The Wisdom of a Horse

The Wisdom of a Horse

My youngest child is drawn to animals.  He is the epitome of an animal lover.  Thus, I was not surprised when he wanted to go horseback riding at a young age.  When he turned 6, he used his birthday money to go to the barn at a local park and ride a horse.  He was a little guy-not only because he was six, but he was a small 6 year old.  He strode right into the barn and requested to ride Tonka-a draft horse, the largest horse in the barn.  Unfortunately, Tonka does not fair well in the arena so Tonka was not an option.  However, the lady at the barn offered Parks another option-Belle, another draft horse.

He cherished every minute with Belle.  This experienced sparked something inside him.  We then found a barn that would allow him to ride and take informal lessons.  He did well until he didn’t.  There came a time when he just continuously became frustrated at riding.  It was too soon.

For his eighth birthday, Parks asked if he could attempt riding again.  I took a new approach this time.  I agreed to set up lessons if he would agree to work on confidence, self control and impulse control when with the horses.  He agreed and off we went.  He started in the little arena with a lovely horse.  He rode confidently.  He is now only five weeks into his lessons and each week he amazes me.  When we arrive at the barn, he is able to get his horse from the pasture, brush him, saddle him and ride with minimal assistance.

He is learning about how to communicate without using words.  He is learning the importance of “willing” the horse to trot and to work with him.  He remains calm around the horses.  He is gentle and caring.  He knows that he and the horse must trust each other.  I am not sure why my youngest felt the need for horses in his life, but I am forever grateful. The horses can teach him things that I have not been able to in a way that works for him.

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Anger and Communication

How do you approach anger?  How do you communicate with others?

From my previous posts, you know that I recently finished the book, Discpline without Distress.  Dealing with anger and communication come up throughout the book.  I do not plan on going into more detail on the book.  However, I bring the book up again because it relates very nicely with the lessons my oldest is learning.

Sims is taking an Outdoor Leadership class through Latta Plantation Nature Center.  Last week, the class reviewed the different communication styles including aggressive, assertive, passive and passive aggressive.   Obviously, I was not a part of the class, but Sims and I did discuss the different communication styles.  The styles were discussed in the book I read as well, so it was fun to have a discussion about each communication style.  It is times like this that I realize how much my “little boy” is growing up!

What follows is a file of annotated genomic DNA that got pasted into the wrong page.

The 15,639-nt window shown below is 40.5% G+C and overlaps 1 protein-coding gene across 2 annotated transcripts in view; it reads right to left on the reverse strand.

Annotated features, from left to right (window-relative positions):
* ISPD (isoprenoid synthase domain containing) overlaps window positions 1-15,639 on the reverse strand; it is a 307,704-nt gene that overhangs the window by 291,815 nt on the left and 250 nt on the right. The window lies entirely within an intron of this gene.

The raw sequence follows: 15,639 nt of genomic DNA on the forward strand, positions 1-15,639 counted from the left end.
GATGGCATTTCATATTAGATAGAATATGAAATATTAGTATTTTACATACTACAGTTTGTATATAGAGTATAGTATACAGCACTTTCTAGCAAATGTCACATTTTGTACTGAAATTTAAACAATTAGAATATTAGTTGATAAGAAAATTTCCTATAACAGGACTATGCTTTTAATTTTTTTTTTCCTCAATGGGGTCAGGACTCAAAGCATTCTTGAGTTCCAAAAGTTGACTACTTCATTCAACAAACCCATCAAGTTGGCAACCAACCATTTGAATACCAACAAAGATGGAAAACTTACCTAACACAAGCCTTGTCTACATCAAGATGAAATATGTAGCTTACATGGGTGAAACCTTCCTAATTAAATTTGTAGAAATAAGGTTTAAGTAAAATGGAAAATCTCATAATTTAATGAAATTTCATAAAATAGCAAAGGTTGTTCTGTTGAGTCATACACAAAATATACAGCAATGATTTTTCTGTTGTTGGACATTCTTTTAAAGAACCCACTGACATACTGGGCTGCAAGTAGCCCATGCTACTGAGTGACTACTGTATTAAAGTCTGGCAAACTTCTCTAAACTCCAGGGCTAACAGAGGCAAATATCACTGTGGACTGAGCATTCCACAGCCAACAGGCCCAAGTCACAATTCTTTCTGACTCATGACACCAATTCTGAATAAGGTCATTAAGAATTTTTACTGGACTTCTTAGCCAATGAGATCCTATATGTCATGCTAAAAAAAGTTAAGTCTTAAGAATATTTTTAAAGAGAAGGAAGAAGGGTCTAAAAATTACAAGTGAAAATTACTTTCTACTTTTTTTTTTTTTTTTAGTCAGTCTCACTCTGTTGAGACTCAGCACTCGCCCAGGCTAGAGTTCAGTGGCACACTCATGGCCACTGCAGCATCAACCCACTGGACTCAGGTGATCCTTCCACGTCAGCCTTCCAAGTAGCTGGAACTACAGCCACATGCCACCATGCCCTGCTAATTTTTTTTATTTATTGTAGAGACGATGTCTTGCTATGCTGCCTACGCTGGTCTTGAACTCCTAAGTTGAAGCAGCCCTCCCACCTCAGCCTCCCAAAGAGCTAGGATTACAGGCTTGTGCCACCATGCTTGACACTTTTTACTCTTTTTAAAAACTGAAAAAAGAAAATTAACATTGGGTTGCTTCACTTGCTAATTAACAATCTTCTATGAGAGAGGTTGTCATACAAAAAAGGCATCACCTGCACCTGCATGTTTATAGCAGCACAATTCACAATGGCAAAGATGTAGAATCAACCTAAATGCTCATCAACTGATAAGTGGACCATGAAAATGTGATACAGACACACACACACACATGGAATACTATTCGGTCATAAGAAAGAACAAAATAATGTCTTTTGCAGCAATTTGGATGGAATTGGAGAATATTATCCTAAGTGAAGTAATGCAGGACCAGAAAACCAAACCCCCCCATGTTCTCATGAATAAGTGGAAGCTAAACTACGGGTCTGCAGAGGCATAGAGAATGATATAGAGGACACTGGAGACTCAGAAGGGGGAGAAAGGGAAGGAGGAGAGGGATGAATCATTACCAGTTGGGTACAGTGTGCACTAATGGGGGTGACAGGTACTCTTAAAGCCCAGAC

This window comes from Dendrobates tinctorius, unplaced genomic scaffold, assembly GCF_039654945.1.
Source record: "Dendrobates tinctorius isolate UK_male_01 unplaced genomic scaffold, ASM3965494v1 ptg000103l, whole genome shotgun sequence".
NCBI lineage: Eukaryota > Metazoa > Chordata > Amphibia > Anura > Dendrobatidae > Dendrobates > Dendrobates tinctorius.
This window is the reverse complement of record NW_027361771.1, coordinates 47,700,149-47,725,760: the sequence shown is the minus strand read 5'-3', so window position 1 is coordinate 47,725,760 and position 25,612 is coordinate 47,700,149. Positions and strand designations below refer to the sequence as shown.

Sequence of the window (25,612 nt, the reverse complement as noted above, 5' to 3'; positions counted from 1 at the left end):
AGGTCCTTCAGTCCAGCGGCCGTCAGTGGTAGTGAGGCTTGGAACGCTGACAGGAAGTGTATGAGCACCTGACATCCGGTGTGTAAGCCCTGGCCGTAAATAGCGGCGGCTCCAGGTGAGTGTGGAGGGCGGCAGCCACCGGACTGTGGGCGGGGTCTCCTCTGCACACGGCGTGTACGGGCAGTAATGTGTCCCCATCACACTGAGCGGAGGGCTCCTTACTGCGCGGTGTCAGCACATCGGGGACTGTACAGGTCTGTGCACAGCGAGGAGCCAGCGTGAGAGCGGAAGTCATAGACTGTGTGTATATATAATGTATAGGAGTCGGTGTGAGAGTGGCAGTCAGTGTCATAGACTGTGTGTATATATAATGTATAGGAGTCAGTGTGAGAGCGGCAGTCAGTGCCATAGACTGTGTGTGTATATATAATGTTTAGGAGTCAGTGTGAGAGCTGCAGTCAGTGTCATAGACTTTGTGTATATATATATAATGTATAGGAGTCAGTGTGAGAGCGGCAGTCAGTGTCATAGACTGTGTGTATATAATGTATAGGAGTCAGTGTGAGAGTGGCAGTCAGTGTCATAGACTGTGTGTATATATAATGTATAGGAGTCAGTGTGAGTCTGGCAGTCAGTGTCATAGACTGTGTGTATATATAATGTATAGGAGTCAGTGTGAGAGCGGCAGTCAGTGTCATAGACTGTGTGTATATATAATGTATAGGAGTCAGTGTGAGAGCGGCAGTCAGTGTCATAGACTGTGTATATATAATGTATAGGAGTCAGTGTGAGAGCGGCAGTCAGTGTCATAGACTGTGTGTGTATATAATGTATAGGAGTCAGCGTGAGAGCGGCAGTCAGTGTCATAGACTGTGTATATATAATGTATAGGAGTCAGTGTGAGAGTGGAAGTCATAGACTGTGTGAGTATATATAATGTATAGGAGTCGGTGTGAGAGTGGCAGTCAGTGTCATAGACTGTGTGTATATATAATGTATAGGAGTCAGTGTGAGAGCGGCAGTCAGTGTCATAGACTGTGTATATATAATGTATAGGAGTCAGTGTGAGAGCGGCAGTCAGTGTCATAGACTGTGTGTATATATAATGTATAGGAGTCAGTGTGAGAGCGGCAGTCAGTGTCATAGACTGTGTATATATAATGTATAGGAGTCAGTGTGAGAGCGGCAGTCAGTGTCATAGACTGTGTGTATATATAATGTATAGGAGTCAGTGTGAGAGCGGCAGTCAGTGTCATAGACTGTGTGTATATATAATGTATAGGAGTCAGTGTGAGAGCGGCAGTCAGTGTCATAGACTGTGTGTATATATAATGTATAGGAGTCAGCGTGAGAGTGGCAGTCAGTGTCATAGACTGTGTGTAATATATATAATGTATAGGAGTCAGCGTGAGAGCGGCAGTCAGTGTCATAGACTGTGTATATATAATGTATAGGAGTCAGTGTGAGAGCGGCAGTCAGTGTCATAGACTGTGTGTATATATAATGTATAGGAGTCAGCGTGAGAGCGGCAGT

So what are these communication styles and what styles do you typically use?

Aggressive– Do you push your opinion on others?  Do you use force to get your way?  Do you make excuses?  Are most problems someone else’s fault and not your fault?  Do you use harsh language or violence when things do not go your way? Do you feel the need to control others?

Assertive-Are you comfortable asking for what you want/need?  Do you take the time to be respectful to yourself and to others-even when angry?  Are you able to stop and take a breath and think before you act?  Are you able to accept that you have weakness but also aware of your strengths? And of others?  DO you realize that you can actually only control yourself?

Passive-Do you hold your feelings in?  Do you avoid all conflict?  Do you apologize for things that you have no control over and/or was not your fault?  Do you take the blame for things that you know are not your fault?

Passive-aggressive– Do you apologize but then resent the fact that you apologized?  Do you use sarcasm to deal with issues?  Do you avoid a conflict but not in a quiet way (such as muttering under your breath, slamming a door)?  Do you feel like a martyr when conflict arises?  Do you avoid a conflict or addressing a person but continue to complain about the issue?

I found through much contemplation that I use all of these methods of communication.  When I am tired or hungry, I am aggressive.  I snap and then I begin to yell.  Thankfully, this is not too often (at least that is what the kids said when we were discussing these methods).  I tend to be more assertive with the kids. I am able to get my point across most of the time using my words and remaining calm.  I am not sure when I am passive, but I am sure that I am at some point.  Now comes the doozy.  Passive aggressive!  Oh yes, I am a user of sarcasm.  I am trying desperately to decrease my sarcasm.  I mainly use it with adults as my kids do not understand it so they take it very personally.  Definitely not my finest trait and one that I am honestly working on.  Obviously, I am a work in progress!